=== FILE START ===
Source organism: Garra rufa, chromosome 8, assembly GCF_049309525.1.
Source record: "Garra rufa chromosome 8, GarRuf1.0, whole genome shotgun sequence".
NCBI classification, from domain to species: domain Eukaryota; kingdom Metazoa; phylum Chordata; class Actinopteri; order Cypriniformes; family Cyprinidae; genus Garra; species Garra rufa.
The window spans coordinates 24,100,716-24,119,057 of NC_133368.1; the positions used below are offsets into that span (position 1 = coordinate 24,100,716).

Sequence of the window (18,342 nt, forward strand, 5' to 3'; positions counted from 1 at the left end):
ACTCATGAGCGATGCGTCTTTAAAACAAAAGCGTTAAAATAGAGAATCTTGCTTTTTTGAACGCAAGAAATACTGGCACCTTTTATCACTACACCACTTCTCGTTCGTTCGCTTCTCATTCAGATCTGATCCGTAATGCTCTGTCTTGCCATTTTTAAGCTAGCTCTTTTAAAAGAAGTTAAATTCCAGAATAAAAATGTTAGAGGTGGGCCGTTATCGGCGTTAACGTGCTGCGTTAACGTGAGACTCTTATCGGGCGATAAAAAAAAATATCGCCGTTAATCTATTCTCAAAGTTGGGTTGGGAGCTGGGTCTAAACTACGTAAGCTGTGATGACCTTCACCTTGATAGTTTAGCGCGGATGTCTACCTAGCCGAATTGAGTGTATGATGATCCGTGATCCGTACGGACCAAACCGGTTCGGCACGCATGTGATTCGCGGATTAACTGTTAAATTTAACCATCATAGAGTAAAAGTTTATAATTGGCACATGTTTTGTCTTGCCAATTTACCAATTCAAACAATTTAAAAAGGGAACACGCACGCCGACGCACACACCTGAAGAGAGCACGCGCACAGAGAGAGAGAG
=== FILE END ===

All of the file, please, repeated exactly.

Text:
Source organism: Garra rufa, chromosome 8, assembly GCF_049309525.1.
Source record: "Garra rufa chromosome 8, GarRuf1.0, whole genome shotgun sequence".
NCBI classification, from domain to species: domain Eukaryota; kingdom Metazoa; phylum Chordata; class Actinopteri; order Cypriniformes; family Cyprinidae; genus Garra; species Garra rufa.
The window spans coordinates 24,100,716-24,119,057 of NC_133368.1; the positions used below are offsets into that span (position 1 = coordinate 24,100,716).

Sequence of the window (18,342 nt, forward strand, 5' to 3'; positions counted from 1 at the left end):
ACTCATGAGCGATGCGTCTTTAAAACAAAAGCGTTAAAATAGAGAATCTTGCTTTTTTGAACGCAAGAAATACTGGCACCTTTTATCACTACACCACTTCTCGTTCGTTCGCTTCTCATTCAGATCTGATCCGTAATGCTCTGTCTTGCCATTTTTAAGCTAGCTCTTTTAAAAGAAGTTAAATTCCAGAATAAAAATGTTAGAGGTGGGCCGTTATCGGCGTTAACGTGCTGCGTTAACGTGAGACTCTTATCGGGCGATAAAAAAAAATATCGCCGTTAATCTATTCTCAAAGTTGGGTTGGGAGCTGGGTCTAAACTACGTAAGCTGTGATGACCTTCACCTTGATAGTTTAGCGCGGATGTCTACCTAGCCGAATTGAGTGTATGATGATCCGTGATCCGTACGGACCAAACCGGTTCGGCACGCATGTGATTCGCGGATTAACTGTTAAATTTAACCATCATAGAGTAAAAGTTTATAATTGGCACATGTTTTGTCTTGCCAATTTACCAATTCAAACAATTTAAAAAGGGAACACGCACGCCGACGCACACACCTGAAGAGAGCACGCGCACAGAGAGAGAGAG